Or, perhaps more correct, a double double edged cartridge razor. Which sounds both weird and pointless, but stay with me here.
Invented by Sergio Somonetti, and assigned to Warner Lambert Co LLC, the double edged cartridge razor strikes me as a typical transitional device. It looked like a traditional safety razor, yet used the recent idea of cartridges. And since Sergio suggested using two blades in each cartridge, it became a double double edged cartridge razor.1
The razor looked more or less like most double edged razors do. Perhaps the head is a little bigger than most, and the handle of a somewhat odd shape. But overall it don’t stick out like a sore thumb when it comes to looks.
As can be seen from the drawings, the top cap and base plate don’t come apart. Instead they form, along with the blades and a spacer, the cartridge. The blades looks like modified DE-blades.2 As can be seen a series of perforations have been added to each blade. Along with cut-outs in the bottom plate and spacer, these allowed lather to exit the razor.
As for the why? Part of the raison d’etre for the invention was likely to lock the shaver into a single source of blades. In other words, to create a walled garden – something I don’t like when it comes to shaving. The reason given in the patent, however, is different:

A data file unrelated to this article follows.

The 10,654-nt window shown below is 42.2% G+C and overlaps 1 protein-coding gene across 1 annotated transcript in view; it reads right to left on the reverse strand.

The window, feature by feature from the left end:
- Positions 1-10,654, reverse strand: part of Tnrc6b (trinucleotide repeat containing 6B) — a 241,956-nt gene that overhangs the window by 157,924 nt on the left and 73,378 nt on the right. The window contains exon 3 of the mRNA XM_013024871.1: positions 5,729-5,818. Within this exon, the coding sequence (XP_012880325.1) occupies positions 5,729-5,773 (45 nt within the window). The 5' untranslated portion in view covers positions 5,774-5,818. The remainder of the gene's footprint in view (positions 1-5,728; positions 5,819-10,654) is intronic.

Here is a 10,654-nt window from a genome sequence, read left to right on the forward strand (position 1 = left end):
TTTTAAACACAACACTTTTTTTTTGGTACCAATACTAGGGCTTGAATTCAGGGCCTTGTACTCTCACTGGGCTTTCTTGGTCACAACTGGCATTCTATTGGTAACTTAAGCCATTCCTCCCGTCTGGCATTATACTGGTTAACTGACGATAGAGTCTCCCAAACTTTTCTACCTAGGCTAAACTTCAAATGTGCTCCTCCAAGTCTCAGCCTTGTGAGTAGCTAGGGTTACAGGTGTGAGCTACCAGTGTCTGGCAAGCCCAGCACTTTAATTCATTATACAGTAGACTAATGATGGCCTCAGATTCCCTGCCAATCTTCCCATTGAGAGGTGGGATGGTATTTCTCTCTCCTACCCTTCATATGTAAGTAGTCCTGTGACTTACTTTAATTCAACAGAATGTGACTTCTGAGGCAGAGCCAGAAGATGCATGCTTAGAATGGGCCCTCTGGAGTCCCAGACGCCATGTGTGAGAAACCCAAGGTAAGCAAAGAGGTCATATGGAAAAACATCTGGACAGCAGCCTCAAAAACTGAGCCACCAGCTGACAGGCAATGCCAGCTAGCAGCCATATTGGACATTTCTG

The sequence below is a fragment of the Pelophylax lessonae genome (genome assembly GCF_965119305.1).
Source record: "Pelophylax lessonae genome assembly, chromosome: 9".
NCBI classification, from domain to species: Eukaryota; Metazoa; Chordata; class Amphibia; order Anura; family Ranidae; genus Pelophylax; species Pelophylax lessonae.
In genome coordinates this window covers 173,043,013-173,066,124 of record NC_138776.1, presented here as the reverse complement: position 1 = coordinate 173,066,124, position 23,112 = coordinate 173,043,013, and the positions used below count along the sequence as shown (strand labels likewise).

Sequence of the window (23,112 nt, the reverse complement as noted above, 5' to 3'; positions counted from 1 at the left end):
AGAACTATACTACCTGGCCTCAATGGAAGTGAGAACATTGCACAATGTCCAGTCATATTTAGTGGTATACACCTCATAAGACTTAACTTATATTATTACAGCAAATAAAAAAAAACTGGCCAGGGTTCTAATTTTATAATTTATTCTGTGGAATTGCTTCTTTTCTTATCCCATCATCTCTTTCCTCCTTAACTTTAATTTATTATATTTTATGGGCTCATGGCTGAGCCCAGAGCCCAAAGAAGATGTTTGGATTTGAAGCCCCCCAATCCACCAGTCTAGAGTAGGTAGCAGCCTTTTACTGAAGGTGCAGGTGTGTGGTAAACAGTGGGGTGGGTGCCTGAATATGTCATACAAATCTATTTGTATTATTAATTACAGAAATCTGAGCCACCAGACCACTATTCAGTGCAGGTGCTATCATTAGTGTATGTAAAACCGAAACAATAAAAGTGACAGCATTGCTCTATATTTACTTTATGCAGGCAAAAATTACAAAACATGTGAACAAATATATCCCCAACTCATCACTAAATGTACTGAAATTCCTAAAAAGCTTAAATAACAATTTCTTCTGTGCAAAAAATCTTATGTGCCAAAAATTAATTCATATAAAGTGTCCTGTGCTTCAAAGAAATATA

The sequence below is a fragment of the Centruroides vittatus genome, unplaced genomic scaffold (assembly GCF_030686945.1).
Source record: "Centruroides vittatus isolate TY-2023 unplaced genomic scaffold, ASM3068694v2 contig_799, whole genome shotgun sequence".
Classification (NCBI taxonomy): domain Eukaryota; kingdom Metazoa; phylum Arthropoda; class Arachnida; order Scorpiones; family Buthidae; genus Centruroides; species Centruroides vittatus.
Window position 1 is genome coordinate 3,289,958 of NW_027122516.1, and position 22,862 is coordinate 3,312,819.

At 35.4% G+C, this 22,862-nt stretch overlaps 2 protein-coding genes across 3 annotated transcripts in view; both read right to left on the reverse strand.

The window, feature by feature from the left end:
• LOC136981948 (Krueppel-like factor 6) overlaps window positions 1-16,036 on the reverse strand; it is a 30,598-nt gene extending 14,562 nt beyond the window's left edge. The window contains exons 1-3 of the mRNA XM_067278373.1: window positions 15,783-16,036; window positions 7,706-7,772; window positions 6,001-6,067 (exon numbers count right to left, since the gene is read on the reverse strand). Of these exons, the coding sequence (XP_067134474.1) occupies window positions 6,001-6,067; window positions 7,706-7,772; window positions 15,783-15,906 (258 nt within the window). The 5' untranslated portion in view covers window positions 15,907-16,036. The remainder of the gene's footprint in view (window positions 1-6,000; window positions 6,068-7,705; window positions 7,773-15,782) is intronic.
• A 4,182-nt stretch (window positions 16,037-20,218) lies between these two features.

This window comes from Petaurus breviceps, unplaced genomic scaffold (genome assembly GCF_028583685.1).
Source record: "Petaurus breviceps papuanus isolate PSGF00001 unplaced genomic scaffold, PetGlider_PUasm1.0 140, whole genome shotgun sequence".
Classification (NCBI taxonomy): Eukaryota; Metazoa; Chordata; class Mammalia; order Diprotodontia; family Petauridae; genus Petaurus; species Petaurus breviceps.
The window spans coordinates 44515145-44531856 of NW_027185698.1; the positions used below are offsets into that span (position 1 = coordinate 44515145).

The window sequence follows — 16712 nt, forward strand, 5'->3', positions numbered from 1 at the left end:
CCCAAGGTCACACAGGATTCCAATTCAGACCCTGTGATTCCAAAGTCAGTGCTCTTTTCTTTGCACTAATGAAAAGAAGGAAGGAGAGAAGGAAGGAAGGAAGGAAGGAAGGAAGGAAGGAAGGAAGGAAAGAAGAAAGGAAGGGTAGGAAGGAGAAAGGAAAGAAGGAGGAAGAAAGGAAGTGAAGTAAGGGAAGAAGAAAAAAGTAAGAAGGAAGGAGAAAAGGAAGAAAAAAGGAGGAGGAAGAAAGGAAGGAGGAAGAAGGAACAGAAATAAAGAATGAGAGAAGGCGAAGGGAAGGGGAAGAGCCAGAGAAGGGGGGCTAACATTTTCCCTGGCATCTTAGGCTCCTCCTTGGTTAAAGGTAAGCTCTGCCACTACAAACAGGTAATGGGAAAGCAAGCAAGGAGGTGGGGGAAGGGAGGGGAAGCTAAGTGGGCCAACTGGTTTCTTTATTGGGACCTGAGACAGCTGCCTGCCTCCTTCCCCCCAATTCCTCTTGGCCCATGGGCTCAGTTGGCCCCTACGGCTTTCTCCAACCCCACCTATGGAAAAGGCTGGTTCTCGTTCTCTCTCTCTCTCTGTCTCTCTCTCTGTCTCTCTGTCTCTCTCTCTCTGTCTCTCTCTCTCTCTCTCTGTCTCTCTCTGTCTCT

An advantage of bonded blade cartridges is that it is possible to optimize the shaving angles defined by the relationship between the cutting edges and the guard bar surfaces to minimize the possibility of nicks and cuts and to maximize shaving efficiency.From US patent 3,777,396
Yes, there is a theoretical possibility that changing a blade in a regular safety razor can lead to variations in shaving angles. If the razor is made with very lose tolerances, that is. In a razor made with a minimum of quality control? Not really – even my cheaper-than-a-cup-of-coffee Yuma3 maintains a consistent blade geometry. Consistently less than ideal, but consistent none the less.
So why did the double double edged razor fail? In part, I believe, because it didn’t look different enough from a regular double edged razor. By trying to look traditional, it managed to look old fashioned. By retaining the reasonable large head needed for a double edged blade, it missed out on the one benefit early cartridge razors offered; a smaller head that were easy to manoeuvre.
The full patent can be read at Google Patents. If you enjoy old razor and shaving patents, why not check out razors.click? And if you enjoy me snarking on old razor and shaving patents, I got a long list of posts where I do just that.
- Try saying that ten times fast.
- The slit down the middle is a dead give away to the inspiration behind the blades.
- The photos in the linked review seems to have evaporated when I moved my blog between hosts a couple of years ago.